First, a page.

(I posted this earlier today, but a hard drive failure on the server hosting my site washed it away. So apologies if it shows up twice. To make up, I’ve added two bonus errors!)
We all make mistakes, but in this business, you need to work hard to keep the error rate down. Here are some of the things that I noticed slipped through the editing process of several major newspapers and magazines lately:
- â€¦what would peek their interest (pique)
- â€¦stayed a constant professional (consummate)
- â€¦a laid-back dress code slaps of unprofessionalism (smacks)
- â€¦back peddling (pedaling)
- â€¦peddled a bike (pedaled)
- â€¦in the throws of (throes)
- â€¦pressure to tow the party line (toe)
- â€¦Santa Clause parade (Claus)
- â€¦he diffuses posturing (I think the writer meant ‘eschews’ for ‘deliberately avoids,’ but I’m not sure!)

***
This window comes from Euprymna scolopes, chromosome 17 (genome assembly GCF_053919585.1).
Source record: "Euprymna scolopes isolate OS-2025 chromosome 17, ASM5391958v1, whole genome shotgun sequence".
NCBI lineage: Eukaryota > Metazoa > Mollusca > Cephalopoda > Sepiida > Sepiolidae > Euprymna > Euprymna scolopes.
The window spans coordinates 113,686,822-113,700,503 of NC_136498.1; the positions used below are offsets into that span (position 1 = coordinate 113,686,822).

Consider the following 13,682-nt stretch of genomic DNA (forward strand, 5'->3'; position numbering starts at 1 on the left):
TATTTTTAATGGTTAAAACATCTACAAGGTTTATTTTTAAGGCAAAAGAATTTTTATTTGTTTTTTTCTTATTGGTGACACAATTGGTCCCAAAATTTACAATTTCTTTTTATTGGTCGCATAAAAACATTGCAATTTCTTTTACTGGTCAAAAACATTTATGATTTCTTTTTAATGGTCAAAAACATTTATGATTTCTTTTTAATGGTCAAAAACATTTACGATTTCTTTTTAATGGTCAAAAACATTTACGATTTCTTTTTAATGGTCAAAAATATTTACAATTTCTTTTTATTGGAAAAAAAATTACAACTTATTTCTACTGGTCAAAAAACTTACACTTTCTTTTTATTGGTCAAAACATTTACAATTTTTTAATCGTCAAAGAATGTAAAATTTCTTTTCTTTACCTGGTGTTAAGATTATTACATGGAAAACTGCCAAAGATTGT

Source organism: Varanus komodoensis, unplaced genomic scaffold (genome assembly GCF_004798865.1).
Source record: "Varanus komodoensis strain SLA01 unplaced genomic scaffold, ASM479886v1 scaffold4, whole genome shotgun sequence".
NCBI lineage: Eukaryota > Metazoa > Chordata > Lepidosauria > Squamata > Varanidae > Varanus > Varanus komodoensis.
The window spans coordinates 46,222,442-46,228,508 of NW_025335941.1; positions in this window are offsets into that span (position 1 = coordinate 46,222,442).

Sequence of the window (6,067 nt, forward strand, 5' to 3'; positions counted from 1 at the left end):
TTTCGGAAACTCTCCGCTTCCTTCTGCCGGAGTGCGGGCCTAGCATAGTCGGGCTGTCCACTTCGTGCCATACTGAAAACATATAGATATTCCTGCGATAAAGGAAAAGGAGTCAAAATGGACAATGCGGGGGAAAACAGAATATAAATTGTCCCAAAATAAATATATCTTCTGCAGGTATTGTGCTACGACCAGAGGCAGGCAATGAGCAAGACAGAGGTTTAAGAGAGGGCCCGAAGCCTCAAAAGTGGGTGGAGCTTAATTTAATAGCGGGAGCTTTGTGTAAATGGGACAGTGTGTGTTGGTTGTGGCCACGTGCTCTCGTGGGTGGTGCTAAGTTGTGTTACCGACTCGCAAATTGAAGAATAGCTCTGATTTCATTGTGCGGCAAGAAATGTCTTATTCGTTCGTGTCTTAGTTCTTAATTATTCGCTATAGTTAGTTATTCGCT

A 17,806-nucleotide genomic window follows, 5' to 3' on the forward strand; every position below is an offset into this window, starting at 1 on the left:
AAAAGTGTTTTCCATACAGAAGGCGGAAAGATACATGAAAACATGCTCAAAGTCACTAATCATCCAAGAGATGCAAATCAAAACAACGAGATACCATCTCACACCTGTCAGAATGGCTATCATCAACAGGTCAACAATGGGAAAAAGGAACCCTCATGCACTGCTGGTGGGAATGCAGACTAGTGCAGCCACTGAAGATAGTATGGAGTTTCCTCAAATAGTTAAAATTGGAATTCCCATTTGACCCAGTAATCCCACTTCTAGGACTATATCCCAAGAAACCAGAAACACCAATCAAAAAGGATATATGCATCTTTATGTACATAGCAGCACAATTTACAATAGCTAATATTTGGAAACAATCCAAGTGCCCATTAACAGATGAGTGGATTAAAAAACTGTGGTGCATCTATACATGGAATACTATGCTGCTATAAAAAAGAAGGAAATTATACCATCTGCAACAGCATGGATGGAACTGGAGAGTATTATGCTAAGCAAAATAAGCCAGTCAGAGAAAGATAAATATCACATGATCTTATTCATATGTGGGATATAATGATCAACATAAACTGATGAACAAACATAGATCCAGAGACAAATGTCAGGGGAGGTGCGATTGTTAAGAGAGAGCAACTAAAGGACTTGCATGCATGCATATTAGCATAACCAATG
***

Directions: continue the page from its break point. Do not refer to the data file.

Please, do your readers a favour and try not to spell by ear. And if you aren’t familiar with a word, don’t guess; pick a word that both you and your readers will recognize!
How right you are. These are bad enough in newspapers and magazines, but bestseller “Make to Stick” says “hones in on” not once but twice! Where was their Random House editor?
And on NPR a couple of weeks ago, Robin Young talked about an Episcopal bishop wearing a “hassock.” Interesting visual.
Oh my! That does conjure up a hilarious picture…